Watergate was the impetus of the whistleblower genre
Forty-two years ago, President Richard Nixon resigned following the release of tapes linking him to the cover-up of the Watergate scandal, and American cinema has been dealing with the psychological consequences ever since. Indeed, Oliver Stone’s Snowden, which came out this September, is not an isolated story, but the most recent installment in a larger conversation about the corrupting nature of power in our democracy. From the noir chronicles of conspiracy in the immediate aftermath of the seventies, to the post-9/11 paeans to rogue lawyers and hackers, whistleblower films have reflected back to audiences their own fears of an unknowable government or corporate power observing and controlling their lives.
A whistleblower film, fraught with paranoia and anxiety, is the anti-Eighties Movie. Before Americans put Watergate and the Kennedy assassination out of their mind in favor of the pollyannaish portraits of society in John Hughes’ The Breakfast Club and Pretty In Pink, Alan J. Pakula directed All the President’s Men in 1976. Addressing the immediate concern, All the President’s Men follows a band of plucky, principled journalists at the Washington Post in the aftermath of the break-in at the Watergate Hotel and traces the early days of the investigation. The film ends with Nixon’s inaugural address blaring from a TV in the foreground, while the good guys type madly away on typewriters in the back. The message here is plain and optimistic: the good guys will prevail.
Whistleblower films depend on good guys to serve as the audience’s conscience, the ones who will deliver some form of catharsis from the artificiality and the distrust. Bob Woodward and Carl Bernstein walk from bohemian apartments into bureaucrats’ living rooms with figurative halos over their heads, talking about the Constitution and the future of the union. We are meant to root for the Washington Post and the ghostly ‘Deep Throat’ leaking information to them, and against the FBI and the politicians who are shown to be phonies, even the president. The film taps into the fear of living in a country that prides itself on high ideals, but that witnesses those who hold the highest positions of power— CEOs, the police, the president — too often fall woefully short.
The seventies were the first time Americans had to acknowledge these failures. At the height of the Cold War, people were made to believe that our enemies would be abroad, our own government valiantly crusading on our behalf against the Soviets. No one wanted to believe we could have enemies here at home too. But fundamental distrust of government persisted, so the whistleblowers we imagined in film went on to reflect whatever current anxiety the public had on their mind. The Insider (1999), based off an actual 60 Minutes report, follows a whistleblower in the tobacco industry, and mirrors an intense distrust of corporations in the zeitgeist. Michael Clayton (2007), a legal drama centering on a cover-up of the poisoning of a Midwestern town, is similarly symptomatic, and in retrospect bears a remarkable resemblance to the recent events in Flint, Michigan. The idealism of whistleblower cinema past is often replaced in the modern era with films like these, cynical meditations on unchecked greed and the sleazy world of elites.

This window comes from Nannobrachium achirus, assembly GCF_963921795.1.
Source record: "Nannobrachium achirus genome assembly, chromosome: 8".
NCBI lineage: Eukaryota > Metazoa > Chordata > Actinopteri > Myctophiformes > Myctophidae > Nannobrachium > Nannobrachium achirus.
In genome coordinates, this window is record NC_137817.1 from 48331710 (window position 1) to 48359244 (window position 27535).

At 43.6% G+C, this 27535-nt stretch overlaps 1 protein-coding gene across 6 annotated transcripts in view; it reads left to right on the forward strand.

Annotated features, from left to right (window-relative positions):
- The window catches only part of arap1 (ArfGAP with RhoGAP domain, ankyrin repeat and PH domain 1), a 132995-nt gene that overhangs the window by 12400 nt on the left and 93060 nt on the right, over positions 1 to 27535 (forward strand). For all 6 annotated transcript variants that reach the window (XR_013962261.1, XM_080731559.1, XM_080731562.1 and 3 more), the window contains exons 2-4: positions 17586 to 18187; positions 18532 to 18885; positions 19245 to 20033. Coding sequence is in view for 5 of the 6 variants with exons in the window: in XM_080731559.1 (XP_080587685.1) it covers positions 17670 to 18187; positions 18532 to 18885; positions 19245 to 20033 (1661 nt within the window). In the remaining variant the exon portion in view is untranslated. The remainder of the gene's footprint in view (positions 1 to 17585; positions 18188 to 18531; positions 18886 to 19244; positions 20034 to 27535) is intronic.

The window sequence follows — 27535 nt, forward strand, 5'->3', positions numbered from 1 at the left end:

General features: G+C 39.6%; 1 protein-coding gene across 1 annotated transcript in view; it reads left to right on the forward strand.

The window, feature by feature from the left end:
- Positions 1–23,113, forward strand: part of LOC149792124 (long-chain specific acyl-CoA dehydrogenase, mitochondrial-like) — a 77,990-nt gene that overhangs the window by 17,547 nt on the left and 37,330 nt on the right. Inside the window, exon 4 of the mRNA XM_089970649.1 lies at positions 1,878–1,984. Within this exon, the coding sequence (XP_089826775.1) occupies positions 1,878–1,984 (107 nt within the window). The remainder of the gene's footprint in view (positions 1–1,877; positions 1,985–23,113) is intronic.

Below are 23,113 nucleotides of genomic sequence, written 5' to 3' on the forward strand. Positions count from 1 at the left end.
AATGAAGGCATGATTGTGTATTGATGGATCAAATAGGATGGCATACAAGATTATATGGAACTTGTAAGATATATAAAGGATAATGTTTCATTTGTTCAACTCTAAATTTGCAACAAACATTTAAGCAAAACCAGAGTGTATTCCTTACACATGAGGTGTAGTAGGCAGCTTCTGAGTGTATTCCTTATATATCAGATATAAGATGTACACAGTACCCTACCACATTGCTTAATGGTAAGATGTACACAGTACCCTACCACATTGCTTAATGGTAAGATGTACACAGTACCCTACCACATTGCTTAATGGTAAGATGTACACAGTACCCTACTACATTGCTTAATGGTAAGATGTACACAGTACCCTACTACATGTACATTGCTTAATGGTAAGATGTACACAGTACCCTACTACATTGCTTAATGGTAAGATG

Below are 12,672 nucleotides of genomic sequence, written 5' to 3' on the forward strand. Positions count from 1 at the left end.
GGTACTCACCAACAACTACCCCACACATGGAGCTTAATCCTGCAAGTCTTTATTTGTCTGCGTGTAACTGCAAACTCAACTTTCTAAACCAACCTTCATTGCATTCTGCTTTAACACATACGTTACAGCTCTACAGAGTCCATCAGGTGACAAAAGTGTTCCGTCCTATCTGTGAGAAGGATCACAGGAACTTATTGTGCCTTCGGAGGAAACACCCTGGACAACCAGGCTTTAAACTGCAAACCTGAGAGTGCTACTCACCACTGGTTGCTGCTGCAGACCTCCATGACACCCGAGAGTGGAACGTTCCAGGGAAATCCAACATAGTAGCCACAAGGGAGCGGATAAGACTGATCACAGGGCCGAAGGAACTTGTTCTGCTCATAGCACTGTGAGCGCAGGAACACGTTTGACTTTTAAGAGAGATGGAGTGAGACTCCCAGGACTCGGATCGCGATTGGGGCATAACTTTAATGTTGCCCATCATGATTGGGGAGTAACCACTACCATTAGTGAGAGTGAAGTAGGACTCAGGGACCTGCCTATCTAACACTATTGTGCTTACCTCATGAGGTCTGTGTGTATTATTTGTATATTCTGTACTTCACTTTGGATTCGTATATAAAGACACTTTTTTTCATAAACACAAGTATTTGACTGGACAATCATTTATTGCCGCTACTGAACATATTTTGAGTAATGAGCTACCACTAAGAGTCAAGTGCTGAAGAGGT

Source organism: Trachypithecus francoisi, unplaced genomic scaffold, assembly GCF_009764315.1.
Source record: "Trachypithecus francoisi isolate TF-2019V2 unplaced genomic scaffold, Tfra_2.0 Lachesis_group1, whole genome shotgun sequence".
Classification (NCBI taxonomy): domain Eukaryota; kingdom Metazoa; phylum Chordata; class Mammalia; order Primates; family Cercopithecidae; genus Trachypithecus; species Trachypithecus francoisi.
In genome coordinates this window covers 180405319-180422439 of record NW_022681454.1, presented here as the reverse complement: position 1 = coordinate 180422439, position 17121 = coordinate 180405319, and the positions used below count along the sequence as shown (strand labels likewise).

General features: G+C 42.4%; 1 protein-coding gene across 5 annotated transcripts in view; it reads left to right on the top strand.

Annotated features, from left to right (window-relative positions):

As our faith in powerful institutions falters, more and more of the fictional plots we dream up turn out to be true. Back in 2012 HBO’s The Newsroom featured a subplot in which an NSA whistleblower leaked evidence of warrantless wiretapping, and in 2013…well…you get the idea. Snowden (2016) proves that the paranoia thriller is not going anywhere, and for good reason. Snowden has a scary amount in common with the whistleblower films of the Seventies: The Intercept’s Glenn Greenwald echoes the Post’s Bob Woodward in the role of impassioned journalist talking about high ideals (Mr. Snowden does plenty of this as well), and the ubiquity of shadowy figures and hushed voices remains, as does the unmistakable sense of constantly being monitored. The main difference, of course, is the new heights of technology employed by those portrayed as corrupt, and with these heights the reminder that surveillance is likely only going to become more common -- and more invisible -- going forward.
It remains unclear whether the damage molded into the culture by Watergate will ever dissipate, or if there will ever stop being a nagging sense that something is going on behind closed doors without us, the citizens. But when we cannot see the next great, amorphous conspiracy, we need to imagine it.
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